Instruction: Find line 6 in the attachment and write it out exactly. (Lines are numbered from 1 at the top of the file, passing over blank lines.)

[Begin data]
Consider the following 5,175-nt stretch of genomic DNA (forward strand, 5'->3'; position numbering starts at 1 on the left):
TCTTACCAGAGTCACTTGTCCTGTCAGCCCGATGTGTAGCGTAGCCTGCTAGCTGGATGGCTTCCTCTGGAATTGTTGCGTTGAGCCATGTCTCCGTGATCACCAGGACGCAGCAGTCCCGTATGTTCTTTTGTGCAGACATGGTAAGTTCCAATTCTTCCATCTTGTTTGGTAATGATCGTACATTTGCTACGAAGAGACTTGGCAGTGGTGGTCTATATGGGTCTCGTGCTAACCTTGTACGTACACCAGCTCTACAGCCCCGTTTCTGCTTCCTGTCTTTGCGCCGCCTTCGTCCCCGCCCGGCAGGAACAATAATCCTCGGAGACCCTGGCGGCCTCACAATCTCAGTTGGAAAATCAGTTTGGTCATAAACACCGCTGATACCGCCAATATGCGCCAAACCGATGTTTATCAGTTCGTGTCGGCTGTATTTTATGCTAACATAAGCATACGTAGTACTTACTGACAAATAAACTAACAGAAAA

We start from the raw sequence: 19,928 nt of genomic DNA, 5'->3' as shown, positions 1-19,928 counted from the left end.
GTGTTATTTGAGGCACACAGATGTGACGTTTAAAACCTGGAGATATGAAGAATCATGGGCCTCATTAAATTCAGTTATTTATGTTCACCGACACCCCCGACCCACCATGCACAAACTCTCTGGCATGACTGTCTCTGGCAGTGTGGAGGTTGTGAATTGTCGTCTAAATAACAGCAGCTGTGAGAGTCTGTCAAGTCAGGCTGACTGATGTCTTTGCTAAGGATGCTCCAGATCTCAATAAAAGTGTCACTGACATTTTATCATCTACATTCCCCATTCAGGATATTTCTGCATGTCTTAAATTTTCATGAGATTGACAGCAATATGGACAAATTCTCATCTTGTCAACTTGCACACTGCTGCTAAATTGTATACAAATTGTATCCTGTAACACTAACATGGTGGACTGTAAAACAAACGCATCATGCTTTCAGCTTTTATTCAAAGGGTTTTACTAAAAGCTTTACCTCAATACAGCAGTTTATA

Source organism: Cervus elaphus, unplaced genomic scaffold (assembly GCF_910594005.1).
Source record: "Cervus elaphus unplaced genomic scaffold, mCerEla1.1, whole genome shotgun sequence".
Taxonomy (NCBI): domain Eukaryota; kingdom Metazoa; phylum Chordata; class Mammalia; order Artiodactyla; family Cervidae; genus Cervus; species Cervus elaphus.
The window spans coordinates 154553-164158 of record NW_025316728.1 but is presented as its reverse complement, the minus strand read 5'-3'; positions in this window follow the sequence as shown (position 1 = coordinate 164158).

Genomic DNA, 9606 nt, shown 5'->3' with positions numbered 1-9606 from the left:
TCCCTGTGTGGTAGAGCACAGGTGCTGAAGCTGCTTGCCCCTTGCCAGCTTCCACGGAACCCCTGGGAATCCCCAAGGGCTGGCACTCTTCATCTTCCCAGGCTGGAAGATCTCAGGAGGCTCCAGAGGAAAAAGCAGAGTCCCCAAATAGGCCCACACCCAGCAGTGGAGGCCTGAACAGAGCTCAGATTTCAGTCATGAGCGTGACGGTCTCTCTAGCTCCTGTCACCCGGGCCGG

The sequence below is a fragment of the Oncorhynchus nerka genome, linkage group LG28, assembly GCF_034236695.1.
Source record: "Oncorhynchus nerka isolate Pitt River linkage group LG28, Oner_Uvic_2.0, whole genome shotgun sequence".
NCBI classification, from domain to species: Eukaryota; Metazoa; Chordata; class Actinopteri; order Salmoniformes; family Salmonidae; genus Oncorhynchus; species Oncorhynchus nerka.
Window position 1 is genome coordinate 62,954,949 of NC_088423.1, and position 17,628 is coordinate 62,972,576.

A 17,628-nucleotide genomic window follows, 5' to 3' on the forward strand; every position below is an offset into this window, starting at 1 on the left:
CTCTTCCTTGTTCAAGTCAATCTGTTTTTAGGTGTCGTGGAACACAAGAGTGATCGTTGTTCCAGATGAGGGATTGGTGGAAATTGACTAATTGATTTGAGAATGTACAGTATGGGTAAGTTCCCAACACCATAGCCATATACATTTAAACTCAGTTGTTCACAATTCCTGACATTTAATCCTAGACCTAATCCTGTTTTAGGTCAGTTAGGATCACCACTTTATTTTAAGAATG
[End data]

Source record: "Cervus elaphus unplaced genomic scaffold, mCerEla1.1, whole genome shotgun sequence".